Philosophy12 Apr 2008 11:28 pm
René Descartes may just be the Thinking Man’s thinking man. More than any other modern philosopher, he is identified with the view that the soul is separate from the body and superior to it—in fact, we refer to this position as Cartesian dualism. The synonymy is so overwhelming, one can imagine him subjected to some hackneyed literary or television treatment wherein he is brought forcibly into the present, only to find success as an advertising executive with his slogan for the Winterman sneaker account that promises “mind over matter.” (For the women’s line: I pink therefore I am.)
Any dualistic theory encounters what is known in philosophy as the mind-body problem: how is it possible for two entirely discrete substances to act in concert and produce what we conceive of as unitary being? Curiously enough, Descartes’ lifelong passion for experimental physiology—which, for him, was just rationalistic epistemology by other means—influenced his answers. He was an avid practitioner of dissection on both human and animal bodies. (Because he believed animals were mindless machines and could not feel pain, he often dissected them while they remained alive.) In his search to discover the differences that distinguish humans and animals from one another as res intelligens and res extensa—that is, intelligent beings and “machines,” respectively—he hit upon the pineal gland, which he found present only in the human brain.
The pineal gland, located near the center of the brain, had been the subject of philosophical and scientific speculation since the days of Galen in Greek Antiquity. In most theories, it plays the part of a regulator, coordinating the flow of “spirits” (vaguely analogous to contemporary “nerves”) between different parts of the brain. Descartes came to the conclusion that pineal gland was the threshold over which pure mind and outward matter were connected. His observations as an anatomist were largely responsible for such a view. In response to questions arising from his 1639 Treatise of Man, he wrote:
“Since it is the only solid part in the whole brain which is single [microscopic research has proved this unity false], it must necessarily be the seat of the common sense, i.e., of thought, and consequently of the soul; for one cannot be separated from the other. The only alternative is to say that the soul is not joined immediately to any solid part of the body, but only to the animal spirits which are in its concavities, and which enter it and leave it continually like the water of river. That would certainly be thought too absurd” (24 December 1640, AT III:264, CSMK 162).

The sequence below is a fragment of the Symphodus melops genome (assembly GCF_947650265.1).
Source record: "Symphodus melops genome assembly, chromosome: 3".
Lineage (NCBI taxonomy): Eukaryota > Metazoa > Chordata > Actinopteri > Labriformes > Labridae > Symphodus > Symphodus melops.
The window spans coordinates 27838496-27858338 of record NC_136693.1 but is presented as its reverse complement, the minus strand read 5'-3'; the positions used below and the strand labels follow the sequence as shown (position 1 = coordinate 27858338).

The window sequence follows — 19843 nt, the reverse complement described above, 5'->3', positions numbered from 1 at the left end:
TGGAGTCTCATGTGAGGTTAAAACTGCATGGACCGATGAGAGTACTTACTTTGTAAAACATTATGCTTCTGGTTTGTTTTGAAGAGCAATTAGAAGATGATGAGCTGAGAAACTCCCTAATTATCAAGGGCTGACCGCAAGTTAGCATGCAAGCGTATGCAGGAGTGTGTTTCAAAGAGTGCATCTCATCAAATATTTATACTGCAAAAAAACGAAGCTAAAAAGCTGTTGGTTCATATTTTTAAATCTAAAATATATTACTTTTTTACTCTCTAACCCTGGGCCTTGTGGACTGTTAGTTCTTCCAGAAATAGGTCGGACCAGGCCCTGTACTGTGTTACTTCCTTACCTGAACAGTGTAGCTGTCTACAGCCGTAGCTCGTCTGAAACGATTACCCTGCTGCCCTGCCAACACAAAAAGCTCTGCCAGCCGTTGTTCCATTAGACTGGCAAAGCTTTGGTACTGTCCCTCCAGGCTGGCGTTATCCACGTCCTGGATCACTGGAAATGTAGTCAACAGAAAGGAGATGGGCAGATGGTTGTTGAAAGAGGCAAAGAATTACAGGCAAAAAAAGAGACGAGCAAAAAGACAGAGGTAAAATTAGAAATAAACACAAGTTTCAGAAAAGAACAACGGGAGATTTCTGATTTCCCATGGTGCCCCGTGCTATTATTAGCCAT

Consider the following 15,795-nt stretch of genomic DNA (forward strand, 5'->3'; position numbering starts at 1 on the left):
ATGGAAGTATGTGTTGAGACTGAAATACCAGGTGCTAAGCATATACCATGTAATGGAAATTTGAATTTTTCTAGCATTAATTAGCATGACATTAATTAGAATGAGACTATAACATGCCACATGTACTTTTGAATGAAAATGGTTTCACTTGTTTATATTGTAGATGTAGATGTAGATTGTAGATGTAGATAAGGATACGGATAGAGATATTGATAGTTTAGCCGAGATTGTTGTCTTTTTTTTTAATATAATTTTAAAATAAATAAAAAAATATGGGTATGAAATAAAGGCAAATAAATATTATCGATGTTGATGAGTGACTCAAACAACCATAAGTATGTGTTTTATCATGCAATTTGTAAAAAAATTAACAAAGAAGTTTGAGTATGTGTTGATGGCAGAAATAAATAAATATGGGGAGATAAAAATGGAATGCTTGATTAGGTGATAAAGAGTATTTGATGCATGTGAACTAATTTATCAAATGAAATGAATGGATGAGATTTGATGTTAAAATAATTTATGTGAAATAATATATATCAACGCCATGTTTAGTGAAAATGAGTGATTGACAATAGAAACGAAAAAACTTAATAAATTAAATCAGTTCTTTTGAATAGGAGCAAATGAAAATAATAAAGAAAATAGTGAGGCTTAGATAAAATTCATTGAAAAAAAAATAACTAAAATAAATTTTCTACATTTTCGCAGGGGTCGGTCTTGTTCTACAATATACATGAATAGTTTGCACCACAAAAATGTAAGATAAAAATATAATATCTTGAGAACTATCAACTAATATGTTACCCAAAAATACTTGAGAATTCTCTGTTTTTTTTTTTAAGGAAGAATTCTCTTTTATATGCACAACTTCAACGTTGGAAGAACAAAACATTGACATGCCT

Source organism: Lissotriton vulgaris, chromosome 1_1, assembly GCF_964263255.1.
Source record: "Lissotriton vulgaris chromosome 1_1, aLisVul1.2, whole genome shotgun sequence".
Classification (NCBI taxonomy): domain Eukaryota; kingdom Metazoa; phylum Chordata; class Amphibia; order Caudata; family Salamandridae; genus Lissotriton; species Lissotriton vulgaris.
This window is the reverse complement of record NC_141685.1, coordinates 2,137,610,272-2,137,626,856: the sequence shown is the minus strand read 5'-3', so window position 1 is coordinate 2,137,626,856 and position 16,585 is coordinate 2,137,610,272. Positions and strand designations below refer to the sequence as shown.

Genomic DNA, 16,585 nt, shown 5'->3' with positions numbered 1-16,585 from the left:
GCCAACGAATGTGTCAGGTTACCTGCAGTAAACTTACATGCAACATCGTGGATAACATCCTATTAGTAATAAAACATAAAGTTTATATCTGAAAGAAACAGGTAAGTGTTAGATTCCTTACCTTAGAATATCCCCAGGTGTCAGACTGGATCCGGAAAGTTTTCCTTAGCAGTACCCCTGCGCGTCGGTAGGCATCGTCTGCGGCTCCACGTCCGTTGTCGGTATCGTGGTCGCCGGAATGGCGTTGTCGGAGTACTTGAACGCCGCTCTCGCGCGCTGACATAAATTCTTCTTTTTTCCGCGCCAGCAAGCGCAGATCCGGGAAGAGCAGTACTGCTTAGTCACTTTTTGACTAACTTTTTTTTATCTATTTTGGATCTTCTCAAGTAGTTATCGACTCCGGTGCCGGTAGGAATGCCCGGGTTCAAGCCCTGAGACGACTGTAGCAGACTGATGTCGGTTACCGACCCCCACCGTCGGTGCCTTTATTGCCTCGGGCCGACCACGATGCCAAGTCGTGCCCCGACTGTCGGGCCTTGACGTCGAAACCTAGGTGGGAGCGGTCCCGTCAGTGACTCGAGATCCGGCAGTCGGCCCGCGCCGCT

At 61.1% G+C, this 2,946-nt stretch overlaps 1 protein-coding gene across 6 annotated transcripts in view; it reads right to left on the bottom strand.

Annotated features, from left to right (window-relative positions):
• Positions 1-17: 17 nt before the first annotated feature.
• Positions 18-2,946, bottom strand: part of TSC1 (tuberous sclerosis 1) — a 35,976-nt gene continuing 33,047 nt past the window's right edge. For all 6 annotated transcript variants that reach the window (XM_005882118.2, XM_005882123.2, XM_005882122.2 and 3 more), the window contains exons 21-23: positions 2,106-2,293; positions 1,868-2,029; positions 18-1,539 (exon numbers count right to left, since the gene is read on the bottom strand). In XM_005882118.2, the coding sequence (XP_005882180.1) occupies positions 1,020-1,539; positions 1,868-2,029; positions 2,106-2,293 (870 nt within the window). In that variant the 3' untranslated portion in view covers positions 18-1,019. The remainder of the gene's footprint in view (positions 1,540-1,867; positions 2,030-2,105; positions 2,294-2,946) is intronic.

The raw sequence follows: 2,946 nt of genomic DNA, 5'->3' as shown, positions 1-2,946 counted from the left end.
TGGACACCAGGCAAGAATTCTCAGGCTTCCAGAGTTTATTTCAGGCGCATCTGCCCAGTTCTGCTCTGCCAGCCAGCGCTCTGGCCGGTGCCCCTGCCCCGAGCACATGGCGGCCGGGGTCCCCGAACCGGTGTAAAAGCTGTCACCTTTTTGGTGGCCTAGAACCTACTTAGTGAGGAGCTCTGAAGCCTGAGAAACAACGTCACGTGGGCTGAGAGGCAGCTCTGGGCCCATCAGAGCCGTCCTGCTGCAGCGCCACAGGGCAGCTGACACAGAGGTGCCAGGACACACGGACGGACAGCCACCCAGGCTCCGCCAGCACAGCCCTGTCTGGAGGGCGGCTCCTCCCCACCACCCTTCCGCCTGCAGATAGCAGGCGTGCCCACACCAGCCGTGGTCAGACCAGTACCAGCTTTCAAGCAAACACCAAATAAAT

A decade later, in The Passions of the Soul, Descartes further elaborated on how the pineal gland worked:
“the activity of the soul consists entirely in the fact that simply by willing something it brings it about that the little gland to which it is closely joined moves in the manner required to produce the [bodily] effect corresponding to this volition” (AT XI:359, CSM I:343).
A unique hypothesis to be sure, but Descartes never satisfactorily explained, even in his own mind, just how the will caused the pineal gland to move in its particular fashion. His speculations about it were abandoned by his followers and detractors alike. In the 20th C, after several centuries of relative neglect, Yale scholar Aaron Lerner and his colleagues discovered that the pineal gland is the body’s major producer of melatonin, a hormone that is involved in sexual development, sleep rhythms, metabolic functions, and seasonal breeding in animals.
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